Does it strike anyone else as ironic that the push to reform the preselection process of candidates and give grassroots members a greater voice in the New South Wales division of the Liberal Party is being labelled a conservative move?
The Victorian division of the Liberal Party embraced these reforms almost a decade ago and, as a result, the role of factions has significantly diminished and branch stacking for the purpose of winning preselection, I would say, is impossible. In Victoria, it was the moderate group who led the push for reforming and democratising the preselection process in the way that is now being proposed in New South Wales.
Indeed, reforming preselection processes has nothing to do with conservatives versus moderates, although this makes for a compelling narrative, but power and control. Allowing ordinary members to have a say on who candidates will be strips power from those who currently hold it and returns it to the membership. But by empowering the membership, there is less capacity to control or manipulate preselection outcomes. Of course, this is the best outcome for the Liberal Party to ensure that the very best candidates are fielded at elections so that our states, territories and nation have the best possible representation.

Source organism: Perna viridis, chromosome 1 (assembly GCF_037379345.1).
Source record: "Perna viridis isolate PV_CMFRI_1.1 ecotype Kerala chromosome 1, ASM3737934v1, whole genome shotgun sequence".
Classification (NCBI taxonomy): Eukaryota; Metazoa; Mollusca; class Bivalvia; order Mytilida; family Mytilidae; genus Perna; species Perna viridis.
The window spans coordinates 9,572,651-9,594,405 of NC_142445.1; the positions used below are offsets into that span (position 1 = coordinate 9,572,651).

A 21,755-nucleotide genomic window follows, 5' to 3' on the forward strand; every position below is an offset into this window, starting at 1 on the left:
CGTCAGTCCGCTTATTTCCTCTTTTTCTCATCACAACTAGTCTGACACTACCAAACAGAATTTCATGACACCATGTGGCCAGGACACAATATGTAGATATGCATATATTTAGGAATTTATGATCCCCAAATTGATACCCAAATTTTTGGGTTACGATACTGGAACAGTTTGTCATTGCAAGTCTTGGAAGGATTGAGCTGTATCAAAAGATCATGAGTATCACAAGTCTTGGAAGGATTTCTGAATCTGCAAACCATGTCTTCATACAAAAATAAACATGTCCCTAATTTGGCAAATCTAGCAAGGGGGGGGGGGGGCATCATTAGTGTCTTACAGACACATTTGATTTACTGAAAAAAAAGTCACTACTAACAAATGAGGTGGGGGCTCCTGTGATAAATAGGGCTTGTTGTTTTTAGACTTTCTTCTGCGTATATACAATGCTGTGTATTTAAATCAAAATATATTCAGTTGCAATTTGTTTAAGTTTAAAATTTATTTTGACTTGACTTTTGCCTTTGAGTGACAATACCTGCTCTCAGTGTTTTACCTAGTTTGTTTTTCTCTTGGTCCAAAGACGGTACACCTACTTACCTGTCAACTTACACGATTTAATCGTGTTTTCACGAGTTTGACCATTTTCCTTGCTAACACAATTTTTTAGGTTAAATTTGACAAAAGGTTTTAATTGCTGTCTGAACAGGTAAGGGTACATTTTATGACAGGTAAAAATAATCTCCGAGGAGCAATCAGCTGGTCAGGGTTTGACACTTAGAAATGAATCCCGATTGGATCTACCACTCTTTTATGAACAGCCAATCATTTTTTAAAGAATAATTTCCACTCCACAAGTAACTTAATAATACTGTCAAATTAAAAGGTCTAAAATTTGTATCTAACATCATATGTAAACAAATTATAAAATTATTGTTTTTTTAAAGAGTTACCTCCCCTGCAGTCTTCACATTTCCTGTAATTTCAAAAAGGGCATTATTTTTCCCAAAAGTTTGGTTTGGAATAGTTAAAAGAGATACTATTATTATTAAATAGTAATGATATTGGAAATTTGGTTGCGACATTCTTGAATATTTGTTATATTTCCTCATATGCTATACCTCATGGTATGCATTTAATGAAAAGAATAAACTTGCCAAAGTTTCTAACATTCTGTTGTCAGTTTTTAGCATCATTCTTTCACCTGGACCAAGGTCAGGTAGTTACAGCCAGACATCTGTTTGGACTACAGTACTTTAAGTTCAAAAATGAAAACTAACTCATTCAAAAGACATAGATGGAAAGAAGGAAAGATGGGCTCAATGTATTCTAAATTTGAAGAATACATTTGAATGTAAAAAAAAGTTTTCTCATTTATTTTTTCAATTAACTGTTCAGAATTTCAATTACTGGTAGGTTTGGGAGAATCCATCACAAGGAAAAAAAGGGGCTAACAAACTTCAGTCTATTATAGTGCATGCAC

The Labor Party allow their membership to have a say in preselections after just one year. The motion being proposed in New South Wales, the so-called “Warringah motion” proposes members only be able to participate in preselections after two years of membership, which would mirror that of the Victorian division. Other divisions require only twelve months or less for length of membership requirements and all other divisions excluding only Western Australia already conduct preselections by plebiscite. Proposals to alter Warringah motion to increase the number of years a member should be involved in the Party to participate in preselections beyond two years are, for want of a better description, odd.
Certainly, things are working well in Victoria with a two-year membership requirement to be a preselector and there seem to be no complaints from other divisions with just a twelve-month membership requirement. So why try and require an even longer period of membership before a Party member can have a say over who their candidate will be? Based on the experiences in other divisions, there is no persuasive reason for this other than holding back member participation.
Reform is a must for the New South Wales division of the Liberal Party to ensure the best possible candidates are being offered to the electorate. Change is long overdue.
Karina Okotel is a federal vice-president of the Liberal Party of Australia and metropolitan vice-president of the Victorian division of the Liberal Party.
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